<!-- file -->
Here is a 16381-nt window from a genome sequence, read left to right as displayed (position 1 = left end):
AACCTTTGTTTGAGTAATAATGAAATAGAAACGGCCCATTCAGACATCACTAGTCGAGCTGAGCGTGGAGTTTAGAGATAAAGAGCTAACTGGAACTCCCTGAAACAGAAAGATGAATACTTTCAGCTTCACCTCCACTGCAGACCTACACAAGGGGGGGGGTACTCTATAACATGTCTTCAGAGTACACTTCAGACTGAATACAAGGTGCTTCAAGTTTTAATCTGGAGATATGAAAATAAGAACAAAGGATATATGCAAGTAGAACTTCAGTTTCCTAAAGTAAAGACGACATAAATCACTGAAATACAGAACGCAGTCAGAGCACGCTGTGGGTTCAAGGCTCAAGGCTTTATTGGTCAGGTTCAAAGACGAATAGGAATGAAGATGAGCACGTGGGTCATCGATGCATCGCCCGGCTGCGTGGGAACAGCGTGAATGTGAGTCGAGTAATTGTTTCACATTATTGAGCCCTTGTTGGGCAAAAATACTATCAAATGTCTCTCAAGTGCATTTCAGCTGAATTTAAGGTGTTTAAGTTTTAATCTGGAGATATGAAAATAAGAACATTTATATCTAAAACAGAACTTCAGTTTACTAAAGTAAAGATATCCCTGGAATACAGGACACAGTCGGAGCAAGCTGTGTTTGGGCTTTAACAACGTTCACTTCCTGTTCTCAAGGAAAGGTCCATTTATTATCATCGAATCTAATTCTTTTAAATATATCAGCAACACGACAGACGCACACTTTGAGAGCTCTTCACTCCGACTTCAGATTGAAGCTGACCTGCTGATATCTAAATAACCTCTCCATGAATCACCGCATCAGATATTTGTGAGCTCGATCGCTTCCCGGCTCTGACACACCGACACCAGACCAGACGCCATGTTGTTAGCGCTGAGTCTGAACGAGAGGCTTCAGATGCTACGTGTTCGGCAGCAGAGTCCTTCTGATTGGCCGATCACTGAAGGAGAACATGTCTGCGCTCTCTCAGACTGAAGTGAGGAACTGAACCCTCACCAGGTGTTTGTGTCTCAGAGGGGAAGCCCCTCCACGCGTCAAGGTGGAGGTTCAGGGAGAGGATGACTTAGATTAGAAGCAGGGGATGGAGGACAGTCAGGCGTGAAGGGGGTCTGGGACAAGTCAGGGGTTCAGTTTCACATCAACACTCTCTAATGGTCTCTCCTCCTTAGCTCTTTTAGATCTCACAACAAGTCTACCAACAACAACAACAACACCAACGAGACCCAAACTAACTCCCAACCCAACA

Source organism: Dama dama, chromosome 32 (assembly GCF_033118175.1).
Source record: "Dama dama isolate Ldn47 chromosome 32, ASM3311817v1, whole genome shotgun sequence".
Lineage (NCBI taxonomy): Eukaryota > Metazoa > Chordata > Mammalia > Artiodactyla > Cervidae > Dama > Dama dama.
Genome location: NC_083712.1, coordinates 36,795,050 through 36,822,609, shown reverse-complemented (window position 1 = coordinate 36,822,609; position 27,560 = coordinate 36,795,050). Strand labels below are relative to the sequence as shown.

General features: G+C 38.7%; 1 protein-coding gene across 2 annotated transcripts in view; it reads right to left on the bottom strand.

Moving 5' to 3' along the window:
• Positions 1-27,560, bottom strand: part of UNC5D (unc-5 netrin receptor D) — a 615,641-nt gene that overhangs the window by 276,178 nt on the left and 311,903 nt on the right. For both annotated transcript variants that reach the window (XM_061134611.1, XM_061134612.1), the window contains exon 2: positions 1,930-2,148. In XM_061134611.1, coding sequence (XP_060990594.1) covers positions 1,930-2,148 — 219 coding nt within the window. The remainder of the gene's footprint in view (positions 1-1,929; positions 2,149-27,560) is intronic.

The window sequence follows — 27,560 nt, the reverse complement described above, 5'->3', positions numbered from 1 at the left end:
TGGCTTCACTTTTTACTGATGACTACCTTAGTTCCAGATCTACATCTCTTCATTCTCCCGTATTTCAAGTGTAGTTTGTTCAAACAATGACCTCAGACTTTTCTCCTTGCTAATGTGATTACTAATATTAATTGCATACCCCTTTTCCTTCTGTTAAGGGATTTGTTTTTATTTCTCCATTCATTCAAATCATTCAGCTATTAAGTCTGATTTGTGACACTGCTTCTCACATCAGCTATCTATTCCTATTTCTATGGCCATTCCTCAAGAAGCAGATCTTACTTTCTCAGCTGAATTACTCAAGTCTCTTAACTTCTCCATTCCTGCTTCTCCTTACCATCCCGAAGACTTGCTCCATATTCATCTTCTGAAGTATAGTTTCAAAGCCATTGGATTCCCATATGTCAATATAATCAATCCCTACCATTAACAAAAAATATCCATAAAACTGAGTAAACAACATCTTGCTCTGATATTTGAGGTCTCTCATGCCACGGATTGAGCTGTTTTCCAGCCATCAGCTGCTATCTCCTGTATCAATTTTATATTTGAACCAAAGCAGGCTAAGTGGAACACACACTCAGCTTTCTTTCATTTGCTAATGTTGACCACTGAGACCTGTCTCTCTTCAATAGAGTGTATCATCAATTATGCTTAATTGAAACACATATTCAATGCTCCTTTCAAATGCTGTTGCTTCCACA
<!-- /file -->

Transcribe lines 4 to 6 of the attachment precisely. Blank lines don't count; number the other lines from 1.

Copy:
Source record: "Dama dama isolate Ldn47 chromosome 32, ASM3311817v1, whole genome shotgun sequence".
Lineage (NCBI taxonomy): Eukaryota > Metazoa > Chordata > Mammalia > Artiodactyla > Cervidae > Dama > Dama dama.
Genome location: NC_083712.1, coordinates 36,795,050 through 36,822,609, shown reverse-complemented (window position 1 = coordinate 36,822,609; position 27,560 = coordinate 36,795,050). Strand labels below are relative to the sequence as shown.